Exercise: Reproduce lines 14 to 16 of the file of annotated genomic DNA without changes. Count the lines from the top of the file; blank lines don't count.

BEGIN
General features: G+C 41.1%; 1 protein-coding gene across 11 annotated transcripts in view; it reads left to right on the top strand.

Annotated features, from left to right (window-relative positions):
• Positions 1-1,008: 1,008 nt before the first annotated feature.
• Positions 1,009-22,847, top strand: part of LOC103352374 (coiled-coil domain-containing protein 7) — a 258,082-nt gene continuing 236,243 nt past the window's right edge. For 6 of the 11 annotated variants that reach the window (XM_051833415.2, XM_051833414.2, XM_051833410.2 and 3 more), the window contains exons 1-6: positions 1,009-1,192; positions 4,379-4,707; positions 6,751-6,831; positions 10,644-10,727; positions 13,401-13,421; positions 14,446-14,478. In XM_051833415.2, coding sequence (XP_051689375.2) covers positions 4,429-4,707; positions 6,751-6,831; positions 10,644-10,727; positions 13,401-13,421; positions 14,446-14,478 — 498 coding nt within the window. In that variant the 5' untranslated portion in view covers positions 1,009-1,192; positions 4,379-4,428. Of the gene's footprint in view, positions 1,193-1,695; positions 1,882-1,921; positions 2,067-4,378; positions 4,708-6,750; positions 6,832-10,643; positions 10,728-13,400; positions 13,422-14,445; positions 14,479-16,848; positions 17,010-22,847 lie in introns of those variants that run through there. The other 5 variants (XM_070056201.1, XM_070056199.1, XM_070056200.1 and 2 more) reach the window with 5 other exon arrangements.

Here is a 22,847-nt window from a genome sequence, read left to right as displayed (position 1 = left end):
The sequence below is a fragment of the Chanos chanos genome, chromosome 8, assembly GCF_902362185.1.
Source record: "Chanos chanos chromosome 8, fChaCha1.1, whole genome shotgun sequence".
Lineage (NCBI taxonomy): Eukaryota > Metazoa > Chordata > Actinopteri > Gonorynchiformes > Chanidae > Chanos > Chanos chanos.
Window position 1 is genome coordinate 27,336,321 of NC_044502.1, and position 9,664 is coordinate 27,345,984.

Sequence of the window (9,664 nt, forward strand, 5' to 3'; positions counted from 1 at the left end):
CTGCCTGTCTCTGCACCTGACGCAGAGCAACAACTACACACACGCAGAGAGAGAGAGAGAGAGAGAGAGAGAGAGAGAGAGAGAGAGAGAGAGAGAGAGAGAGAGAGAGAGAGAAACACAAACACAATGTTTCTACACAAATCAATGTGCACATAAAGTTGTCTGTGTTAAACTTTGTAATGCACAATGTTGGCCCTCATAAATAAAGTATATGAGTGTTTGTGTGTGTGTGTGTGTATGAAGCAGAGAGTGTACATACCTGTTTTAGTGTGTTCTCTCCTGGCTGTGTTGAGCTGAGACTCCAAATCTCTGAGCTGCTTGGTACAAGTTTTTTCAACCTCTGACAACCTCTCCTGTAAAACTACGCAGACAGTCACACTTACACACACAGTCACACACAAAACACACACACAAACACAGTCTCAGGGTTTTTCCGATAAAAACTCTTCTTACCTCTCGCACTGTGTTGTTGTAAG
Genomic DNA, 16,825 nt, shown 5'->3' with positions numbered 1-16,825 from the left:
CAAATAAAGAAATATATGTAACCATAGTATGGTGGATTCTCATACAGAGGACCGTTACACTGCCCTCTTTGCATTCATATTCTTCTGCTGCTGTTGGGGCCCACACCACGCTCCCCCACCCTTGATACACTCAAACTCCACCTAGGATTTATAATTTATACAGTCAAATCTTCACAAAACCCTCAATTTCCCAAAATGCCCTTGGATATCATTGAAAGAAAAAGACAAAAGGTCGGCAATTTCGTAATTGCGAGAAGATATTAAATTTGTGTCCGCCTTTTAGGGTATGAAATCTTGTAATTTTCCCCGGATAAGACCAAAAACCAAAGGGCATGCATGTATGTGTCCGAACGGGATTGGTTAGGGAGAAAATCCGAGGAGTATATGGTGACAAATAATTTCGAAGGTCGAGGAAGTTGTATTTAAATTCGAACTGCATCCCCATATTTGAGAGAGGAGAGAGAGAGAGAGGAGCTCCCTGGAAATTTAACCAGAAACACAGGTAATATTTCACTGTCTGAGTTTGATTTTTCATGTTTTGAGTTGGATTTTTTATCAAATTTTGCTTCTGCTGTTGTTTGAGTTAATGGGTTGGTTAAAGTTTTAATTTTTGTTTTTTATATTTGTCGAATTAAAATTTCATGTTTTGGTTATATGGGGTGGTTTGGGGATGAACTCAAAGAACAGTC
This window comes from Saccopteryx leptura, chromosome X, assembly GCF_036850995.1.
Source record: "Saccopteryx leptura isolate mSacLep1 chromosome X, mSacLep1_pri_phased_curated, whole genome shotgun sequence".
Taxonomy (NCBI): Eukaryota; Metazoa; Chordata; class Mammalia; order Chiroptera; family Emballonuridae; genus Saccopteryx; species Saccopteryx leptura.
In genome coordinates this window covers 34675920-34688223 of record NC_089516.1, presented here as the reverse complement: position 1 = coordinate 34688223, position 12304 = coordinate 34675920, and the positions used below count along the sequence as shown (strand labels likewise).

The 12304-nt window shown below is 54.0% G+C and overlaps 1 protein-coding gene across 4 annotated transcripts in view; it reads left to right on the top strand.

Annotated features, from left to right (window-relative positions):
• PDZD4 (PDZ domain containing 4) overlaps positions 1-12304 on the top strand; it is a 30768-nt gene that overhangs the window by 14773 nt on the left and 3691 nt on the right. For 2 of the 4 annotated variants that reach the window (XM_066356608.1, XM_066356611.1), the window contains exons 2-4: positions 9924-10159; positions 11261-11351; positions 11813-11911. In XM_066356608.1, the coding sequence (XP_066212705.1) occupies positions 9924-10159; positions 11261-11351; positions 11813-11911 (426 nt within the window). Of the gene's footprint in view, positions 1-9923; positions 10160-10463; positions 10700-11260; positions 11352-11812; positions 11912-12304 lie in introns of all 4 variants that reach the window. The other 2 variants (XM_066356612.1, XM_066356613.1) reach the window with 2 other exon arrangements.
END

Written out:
This window comes from Saccopteryx leptura, chromosome X, assembly GCF_036850995.1.
Source record: "Saccopteryx leptura isolate mSacLep1 chromosome X, mSacLep1_pri_phased_curated, whole genome shotgun sequence".
Taxonomy (NCBI): Eukaryota; Metazoa; Chordata; class Mammalia; order Chiroptera; family Emballonuridae; genus Saccopteryx; species Saccopteryx leptura.